Project to treat 348,000 malnourished Sindh children, women launched
10 March, 2014
ISLAMABAD: The World Food Programme and Sindh government jointly launched a Rs 600 million project to assist around 348,000 children, pregnant and lactating women suffering malnutrition to prevent stunting and micronutrient deficiencies.
The project initiated by Sindh government's health department, in collaboration with WFP and World Health Organisation would help prevent stunting (chronic malnutrition), primarily focusing at children, pregnant and lactating women in selected union councils of Thatta and Sajawal districts in Sindh.
It would also prevent their intergenerational transmission using locally produced specialized nutritious products and promoting appropriate infant and young child feeding practices utilising effective behaviour change communication strategies.
This will also contribute to reducing the incidence of low birth weight as maternal nutritional status of around 127,000 pregnant and lactating women will be improved.
According to the government survey, the food insecurity and the prevalence of undernutrition in Sindh was higher compared to most of the other provinces of the country.
During the launching ceremony, WFP Representative and Country Director in Pakistan, Lola Castro together with the WHO team handed over medical grade anthropometric equipment to Aslam Pachu, Additional Secretary Health, Government of Sindh.
This equipment will be utilized for assessing the nutritional status of mothers and children and about 550 kits were handed over valued at Rs 21 million.
Addressing the launching ceremony, WFP Representative and Country Director in Pakistan, Lola Castro emphasized that National Nutrition Survey 2011 estimates stunting prevalence in children under the age of five in Sindh at 49.8 percent and anemia levels at 72.5 percent, while anemia in pregnant and lactating women is estimated 60.7 percent.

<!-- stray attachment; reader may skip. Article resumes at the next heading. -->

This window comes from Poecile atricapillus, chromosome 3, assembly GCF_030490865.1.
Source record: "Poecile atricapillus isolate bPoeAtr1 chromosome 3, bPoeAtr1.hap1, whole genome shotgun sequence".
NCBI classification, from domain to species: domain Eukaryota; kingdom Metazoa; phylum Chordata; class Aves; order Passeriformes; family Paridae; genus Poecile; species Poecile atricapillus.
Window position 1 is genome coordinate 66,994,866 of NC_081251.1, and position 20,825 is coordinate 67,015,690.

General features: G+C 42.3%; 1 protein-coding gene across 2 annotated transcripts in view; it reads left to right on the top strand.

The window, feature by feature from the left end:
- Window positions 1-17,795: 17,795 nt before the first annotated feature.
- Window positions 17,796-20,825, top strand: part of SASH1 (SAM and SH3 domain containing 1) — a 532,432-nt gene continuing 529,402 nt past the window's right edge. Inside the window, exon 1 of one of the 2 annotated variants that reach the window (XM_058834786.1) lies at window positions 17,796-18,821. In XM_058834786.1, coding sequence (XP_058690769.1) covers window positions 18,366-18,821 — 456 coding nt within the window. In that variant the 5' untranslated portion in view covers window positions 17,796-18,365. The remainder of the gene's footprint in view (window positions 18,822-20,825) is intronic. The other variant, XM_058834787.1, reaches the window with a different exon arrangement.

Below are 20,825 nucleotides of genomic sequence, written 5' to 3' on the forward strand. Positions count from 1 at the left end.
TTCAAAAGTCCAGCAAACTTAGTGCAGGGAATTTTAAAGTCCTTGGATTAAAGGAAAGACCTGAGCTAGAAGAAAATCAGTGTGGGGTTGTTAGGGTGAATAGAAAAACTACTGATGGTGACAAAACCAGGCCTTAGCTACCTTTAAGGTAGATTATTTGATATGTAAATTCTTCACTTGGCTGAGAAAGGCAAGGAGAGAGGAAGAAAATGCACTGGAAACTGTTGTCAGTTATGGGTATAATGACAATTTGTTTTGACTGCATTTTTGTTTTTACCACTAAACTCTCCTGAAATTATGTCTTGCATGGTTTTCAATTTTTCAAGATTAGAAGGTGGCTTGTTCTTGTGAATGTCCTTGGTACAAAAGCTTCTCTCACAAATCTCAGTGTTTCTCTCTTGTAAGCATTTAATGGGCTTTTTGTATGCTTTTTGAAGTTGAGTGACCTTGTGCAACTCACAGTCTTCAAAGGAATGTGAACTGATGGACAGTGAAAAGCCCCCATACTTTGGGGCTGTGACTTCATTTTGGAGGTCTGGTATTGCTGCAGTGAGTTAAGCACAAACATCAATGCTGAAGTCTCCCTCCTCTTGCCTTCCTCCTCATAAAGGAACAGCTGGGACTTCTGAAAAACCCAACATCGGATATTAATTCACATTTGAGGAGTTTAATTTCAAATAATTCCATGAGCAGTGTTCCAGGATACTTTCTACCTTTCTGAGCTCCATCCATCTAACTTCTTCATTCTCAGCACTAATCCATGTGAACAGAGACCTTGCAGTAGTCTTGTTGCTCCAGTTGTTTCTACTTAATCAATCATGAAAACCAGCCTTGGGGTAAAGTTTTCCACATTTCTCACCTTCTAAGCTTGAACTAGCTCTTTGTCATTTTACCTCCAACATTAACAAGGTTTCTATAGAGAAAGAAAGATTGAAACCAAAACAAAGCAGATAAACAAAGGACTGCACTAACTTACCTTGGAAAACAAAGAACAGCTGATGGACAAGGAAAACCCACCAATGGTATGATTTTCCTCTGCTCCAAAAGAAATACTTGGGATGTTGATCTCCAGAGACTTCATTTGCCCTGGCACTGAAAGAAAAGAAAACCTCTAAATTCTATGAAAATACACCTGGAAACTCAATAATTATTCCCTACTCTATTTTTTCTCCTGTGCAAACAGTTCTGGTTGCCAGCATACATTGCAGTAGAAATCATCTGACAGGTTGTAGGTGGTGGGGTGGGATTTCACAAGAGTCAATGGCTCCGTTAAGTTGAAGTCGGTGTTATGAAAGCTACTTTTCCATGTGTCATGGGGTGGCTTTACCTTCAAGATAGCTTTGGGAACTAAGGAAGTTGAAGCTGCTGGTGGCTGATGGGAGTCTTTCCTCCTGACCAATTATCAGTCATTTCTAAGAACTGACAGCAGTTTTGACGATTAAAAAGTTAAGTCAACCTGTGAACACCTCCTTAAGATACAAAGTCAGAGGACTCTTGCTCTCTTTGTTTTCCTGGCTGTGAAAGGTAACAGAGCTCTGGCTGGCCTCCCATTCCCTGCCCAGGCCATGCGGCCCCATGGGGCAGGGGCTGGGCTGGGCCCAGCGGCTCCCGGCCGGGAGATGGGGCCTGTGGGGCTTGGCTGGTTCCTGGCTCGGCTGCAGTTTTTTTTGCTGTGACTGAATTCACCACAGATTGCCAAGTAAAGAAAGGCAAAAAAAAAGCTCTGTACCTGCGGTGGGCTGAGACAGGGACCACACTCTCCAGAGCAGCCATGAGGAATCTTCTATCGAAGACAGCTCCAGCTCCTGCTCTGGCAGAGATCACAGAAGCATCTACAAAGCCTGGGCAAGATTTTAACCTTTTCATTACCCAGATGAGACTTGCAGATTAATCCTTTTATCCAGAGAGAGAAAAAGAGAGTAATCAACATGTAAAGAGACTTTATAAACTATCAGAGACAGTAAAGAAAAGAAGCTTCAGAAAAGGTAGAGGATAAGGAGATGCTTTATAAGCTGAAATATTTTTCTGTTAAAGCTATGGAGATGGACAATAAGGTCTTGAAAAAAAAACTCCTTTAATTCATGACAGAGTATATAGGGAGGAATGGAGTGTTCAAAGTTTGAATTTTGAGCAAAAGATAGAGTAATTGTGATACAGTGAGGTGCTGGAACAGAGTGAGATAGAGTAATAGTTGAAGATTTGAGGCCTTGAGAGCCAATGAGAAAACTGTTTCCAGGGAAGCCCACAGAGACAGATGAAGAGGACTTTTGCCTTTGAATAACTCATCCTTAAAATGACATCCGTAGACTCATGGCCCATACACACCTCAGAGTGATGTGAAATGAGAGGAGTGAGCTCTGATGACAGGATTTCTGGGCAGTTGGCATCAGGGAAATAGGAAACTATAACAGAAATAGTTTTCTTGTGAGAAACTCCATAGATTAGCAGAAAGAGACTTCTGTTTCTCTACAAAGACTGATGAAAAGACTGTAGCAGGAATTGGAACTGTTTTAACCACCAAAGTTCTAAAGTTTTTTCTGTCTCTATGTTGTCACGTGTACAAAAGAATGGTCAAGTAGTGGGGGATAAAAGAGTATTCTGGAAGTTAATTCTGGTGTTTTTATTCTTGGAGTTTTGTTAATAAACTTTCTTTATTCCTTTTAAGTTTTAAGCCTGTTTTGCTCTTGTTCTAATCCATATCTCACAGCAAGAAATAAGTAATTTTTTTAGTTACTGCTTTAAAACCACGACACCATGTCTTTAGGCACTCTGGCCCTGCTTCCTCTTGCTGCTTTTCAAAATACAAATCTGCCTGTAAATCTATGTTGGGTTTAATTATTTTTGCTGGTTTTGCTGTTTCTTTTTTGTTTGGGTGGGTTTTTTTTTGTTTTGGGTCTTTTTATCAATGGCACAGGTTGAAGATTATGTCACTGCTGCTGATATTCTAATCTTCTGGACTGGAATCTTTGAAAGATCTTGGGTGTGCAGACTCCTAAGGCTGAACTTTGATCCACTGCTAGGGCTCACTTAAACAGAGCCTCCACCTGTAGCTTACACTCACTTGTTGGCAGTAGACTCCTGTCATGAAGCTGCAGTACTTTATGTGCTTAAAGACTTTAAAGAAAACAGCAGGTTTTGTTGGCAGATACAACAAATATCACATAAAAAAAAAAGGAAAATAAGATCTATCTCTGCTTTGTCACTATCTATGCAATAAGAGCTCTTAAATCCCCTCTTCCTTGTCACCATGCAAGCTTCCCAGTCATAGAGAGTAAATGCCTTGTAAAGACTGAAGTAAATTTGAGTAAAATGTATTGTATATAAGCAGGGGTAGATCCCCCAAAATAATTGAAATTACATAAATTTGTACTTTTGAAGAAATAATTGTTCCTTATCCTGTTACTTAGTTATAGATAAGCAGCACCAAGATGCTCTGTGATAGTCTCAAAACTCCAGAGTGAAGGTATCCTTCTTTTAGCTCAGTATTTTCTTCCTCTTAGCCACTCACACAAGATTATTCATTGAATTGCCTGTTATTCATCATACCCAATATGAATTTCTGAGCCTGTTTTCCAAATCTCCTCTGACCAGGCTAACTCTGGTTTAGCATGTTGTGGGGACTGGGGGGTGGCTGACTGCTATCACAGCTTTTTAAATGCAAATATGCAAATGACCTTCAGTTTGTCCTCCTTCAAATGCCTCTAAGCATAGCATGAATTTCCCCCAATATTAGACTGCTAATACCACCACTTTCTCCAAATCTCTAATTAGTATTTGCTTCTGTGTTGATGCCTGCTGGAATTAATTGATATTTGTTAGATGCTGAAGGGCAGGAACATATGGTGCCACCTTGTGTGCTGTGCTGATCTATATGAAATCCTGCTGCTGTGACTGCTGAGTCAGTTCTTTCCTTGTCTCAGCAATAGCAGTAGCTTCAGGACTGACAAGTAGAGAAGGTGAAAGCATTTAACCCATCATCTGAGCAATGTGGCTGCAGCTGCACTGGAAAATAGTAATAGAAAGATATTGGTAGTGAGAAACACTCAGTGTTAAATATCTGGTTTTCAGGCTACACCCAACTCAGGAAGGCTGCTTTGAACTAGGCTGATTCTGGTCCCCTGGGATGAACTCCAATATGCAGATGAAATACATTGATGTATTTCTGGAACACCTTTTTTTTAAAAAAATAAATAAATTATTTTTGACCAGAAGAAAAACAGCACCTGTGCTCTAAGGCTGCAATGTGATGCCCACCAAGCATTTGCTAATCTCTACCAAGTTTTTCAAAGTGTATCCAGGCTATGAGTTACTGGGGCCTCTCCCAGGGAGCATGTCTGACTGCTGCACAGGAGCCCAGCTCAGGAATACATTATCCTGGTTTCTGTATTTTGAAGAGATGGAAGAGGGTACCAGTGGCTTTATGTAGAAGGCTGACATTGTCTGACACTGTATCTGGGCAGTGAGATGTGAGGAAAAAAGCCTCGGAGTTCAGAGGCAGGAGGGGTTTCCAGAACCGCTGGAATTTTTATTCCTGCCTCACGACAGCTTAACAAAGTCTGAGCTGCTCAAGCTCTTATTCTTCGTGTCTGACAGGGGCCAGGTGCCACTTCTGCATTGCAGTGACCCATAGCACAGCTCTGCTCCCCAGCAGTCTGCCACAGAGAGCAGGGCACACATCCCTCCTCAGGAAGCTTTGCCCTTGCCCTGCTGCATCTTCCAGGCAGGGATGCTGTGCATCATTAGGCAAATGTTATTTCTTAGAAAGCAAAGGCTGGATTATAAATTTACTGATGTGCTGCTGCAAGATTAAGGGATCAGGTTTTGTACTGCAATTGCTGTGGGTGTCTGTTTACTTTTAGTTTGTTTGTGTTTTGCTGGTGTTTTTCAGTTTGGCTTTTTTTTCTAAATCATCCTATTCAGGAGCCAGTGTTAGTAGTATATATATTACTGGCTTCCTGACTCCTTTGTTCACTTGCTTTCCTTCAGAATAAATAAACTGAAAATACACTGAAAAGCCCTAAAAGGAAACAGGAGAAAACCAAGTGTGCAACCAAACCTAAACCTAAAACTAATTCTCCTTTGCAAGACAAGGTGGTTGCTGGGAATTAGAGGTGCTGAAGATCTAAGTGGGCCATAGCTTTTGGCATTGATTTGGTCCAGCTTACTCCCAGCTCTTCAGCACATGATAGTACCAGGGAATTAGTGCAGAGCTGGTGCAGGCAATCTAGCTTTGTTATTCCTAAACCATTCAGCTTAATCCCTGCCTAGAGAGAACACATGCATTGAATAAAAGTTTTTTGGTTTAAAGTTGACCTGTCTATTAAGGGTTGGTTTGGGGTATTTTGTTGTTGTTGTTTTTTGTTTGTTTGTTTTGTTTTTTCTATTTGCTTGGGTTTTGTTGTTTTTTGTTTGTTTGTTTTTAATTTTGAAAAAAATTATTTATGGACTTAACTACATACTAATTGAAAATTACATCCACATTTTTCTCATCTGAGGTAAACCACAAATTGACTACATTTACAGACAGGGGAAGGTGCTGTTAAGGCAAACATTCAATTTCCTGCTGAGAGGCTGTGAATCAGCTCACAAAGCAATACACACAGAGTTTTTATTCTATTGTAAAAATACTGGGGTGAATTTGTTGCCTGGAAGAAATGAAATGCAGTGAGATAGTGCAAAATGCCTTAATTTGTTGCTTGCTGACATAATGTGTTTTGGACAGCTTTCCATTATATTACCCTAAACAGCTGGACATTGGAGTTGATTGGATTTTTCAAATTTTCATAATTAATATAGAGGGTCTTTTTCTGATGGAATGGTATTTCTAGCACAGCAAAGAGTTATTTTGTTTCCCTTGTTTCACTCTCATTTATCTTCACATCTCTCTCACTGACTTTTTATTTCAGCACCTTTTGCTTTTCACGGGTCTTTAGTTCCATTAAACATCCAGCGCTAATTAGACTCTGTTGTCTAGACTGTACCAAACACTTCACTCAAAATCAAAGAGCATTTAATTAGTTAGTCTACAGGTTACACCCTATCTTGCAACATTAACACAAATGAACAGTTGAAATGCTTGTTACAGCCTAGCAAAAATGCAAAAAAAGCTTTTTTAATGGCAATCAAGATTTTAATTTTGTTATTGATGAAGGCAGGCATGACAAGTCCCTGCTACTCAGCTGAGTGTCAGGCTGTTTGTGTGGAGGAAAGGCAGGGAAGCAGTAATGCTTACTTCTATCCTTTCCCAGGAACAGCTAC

She further stressed that there was an urgent need of addressing the problem the earliest possible, during the first 1,000 days of life "window of opportunity" (from conception up to the first 2 years) in order to break the intergenerational transmission of stunting.
She said the WFP is supporting federal and Sindh governments in many major initiatives, including this intervention for prevention of stunting and addressing micronutrient deficiencies in Thatta with a special focus on `first 1000 days' from pregnancy up to two years of age and children under 5 years of age.
Thatta and Sajawal are part of the 19 priority districts identified by the Government of Sindh to address high prevalence of undernutrition in children as well as pregnant and lactating women, Lola added.
The districts are also ranked high in terms of food insecurity.
"This initiative shall strengthen evidence on the effectiveness of such preventive interventions. The project will also contribute to new operational research to ascertain the optimal length of preventive interventions and the use of specialized nutritious foods." Lola Castro said.
Stunting prevention is also one of the global target set by World Health Assembly, food based approaches clubbed with the appropriate infant and young children feeding strategies. Campaigns like this will definitely set the momentum for reduction in stunting, Lola said.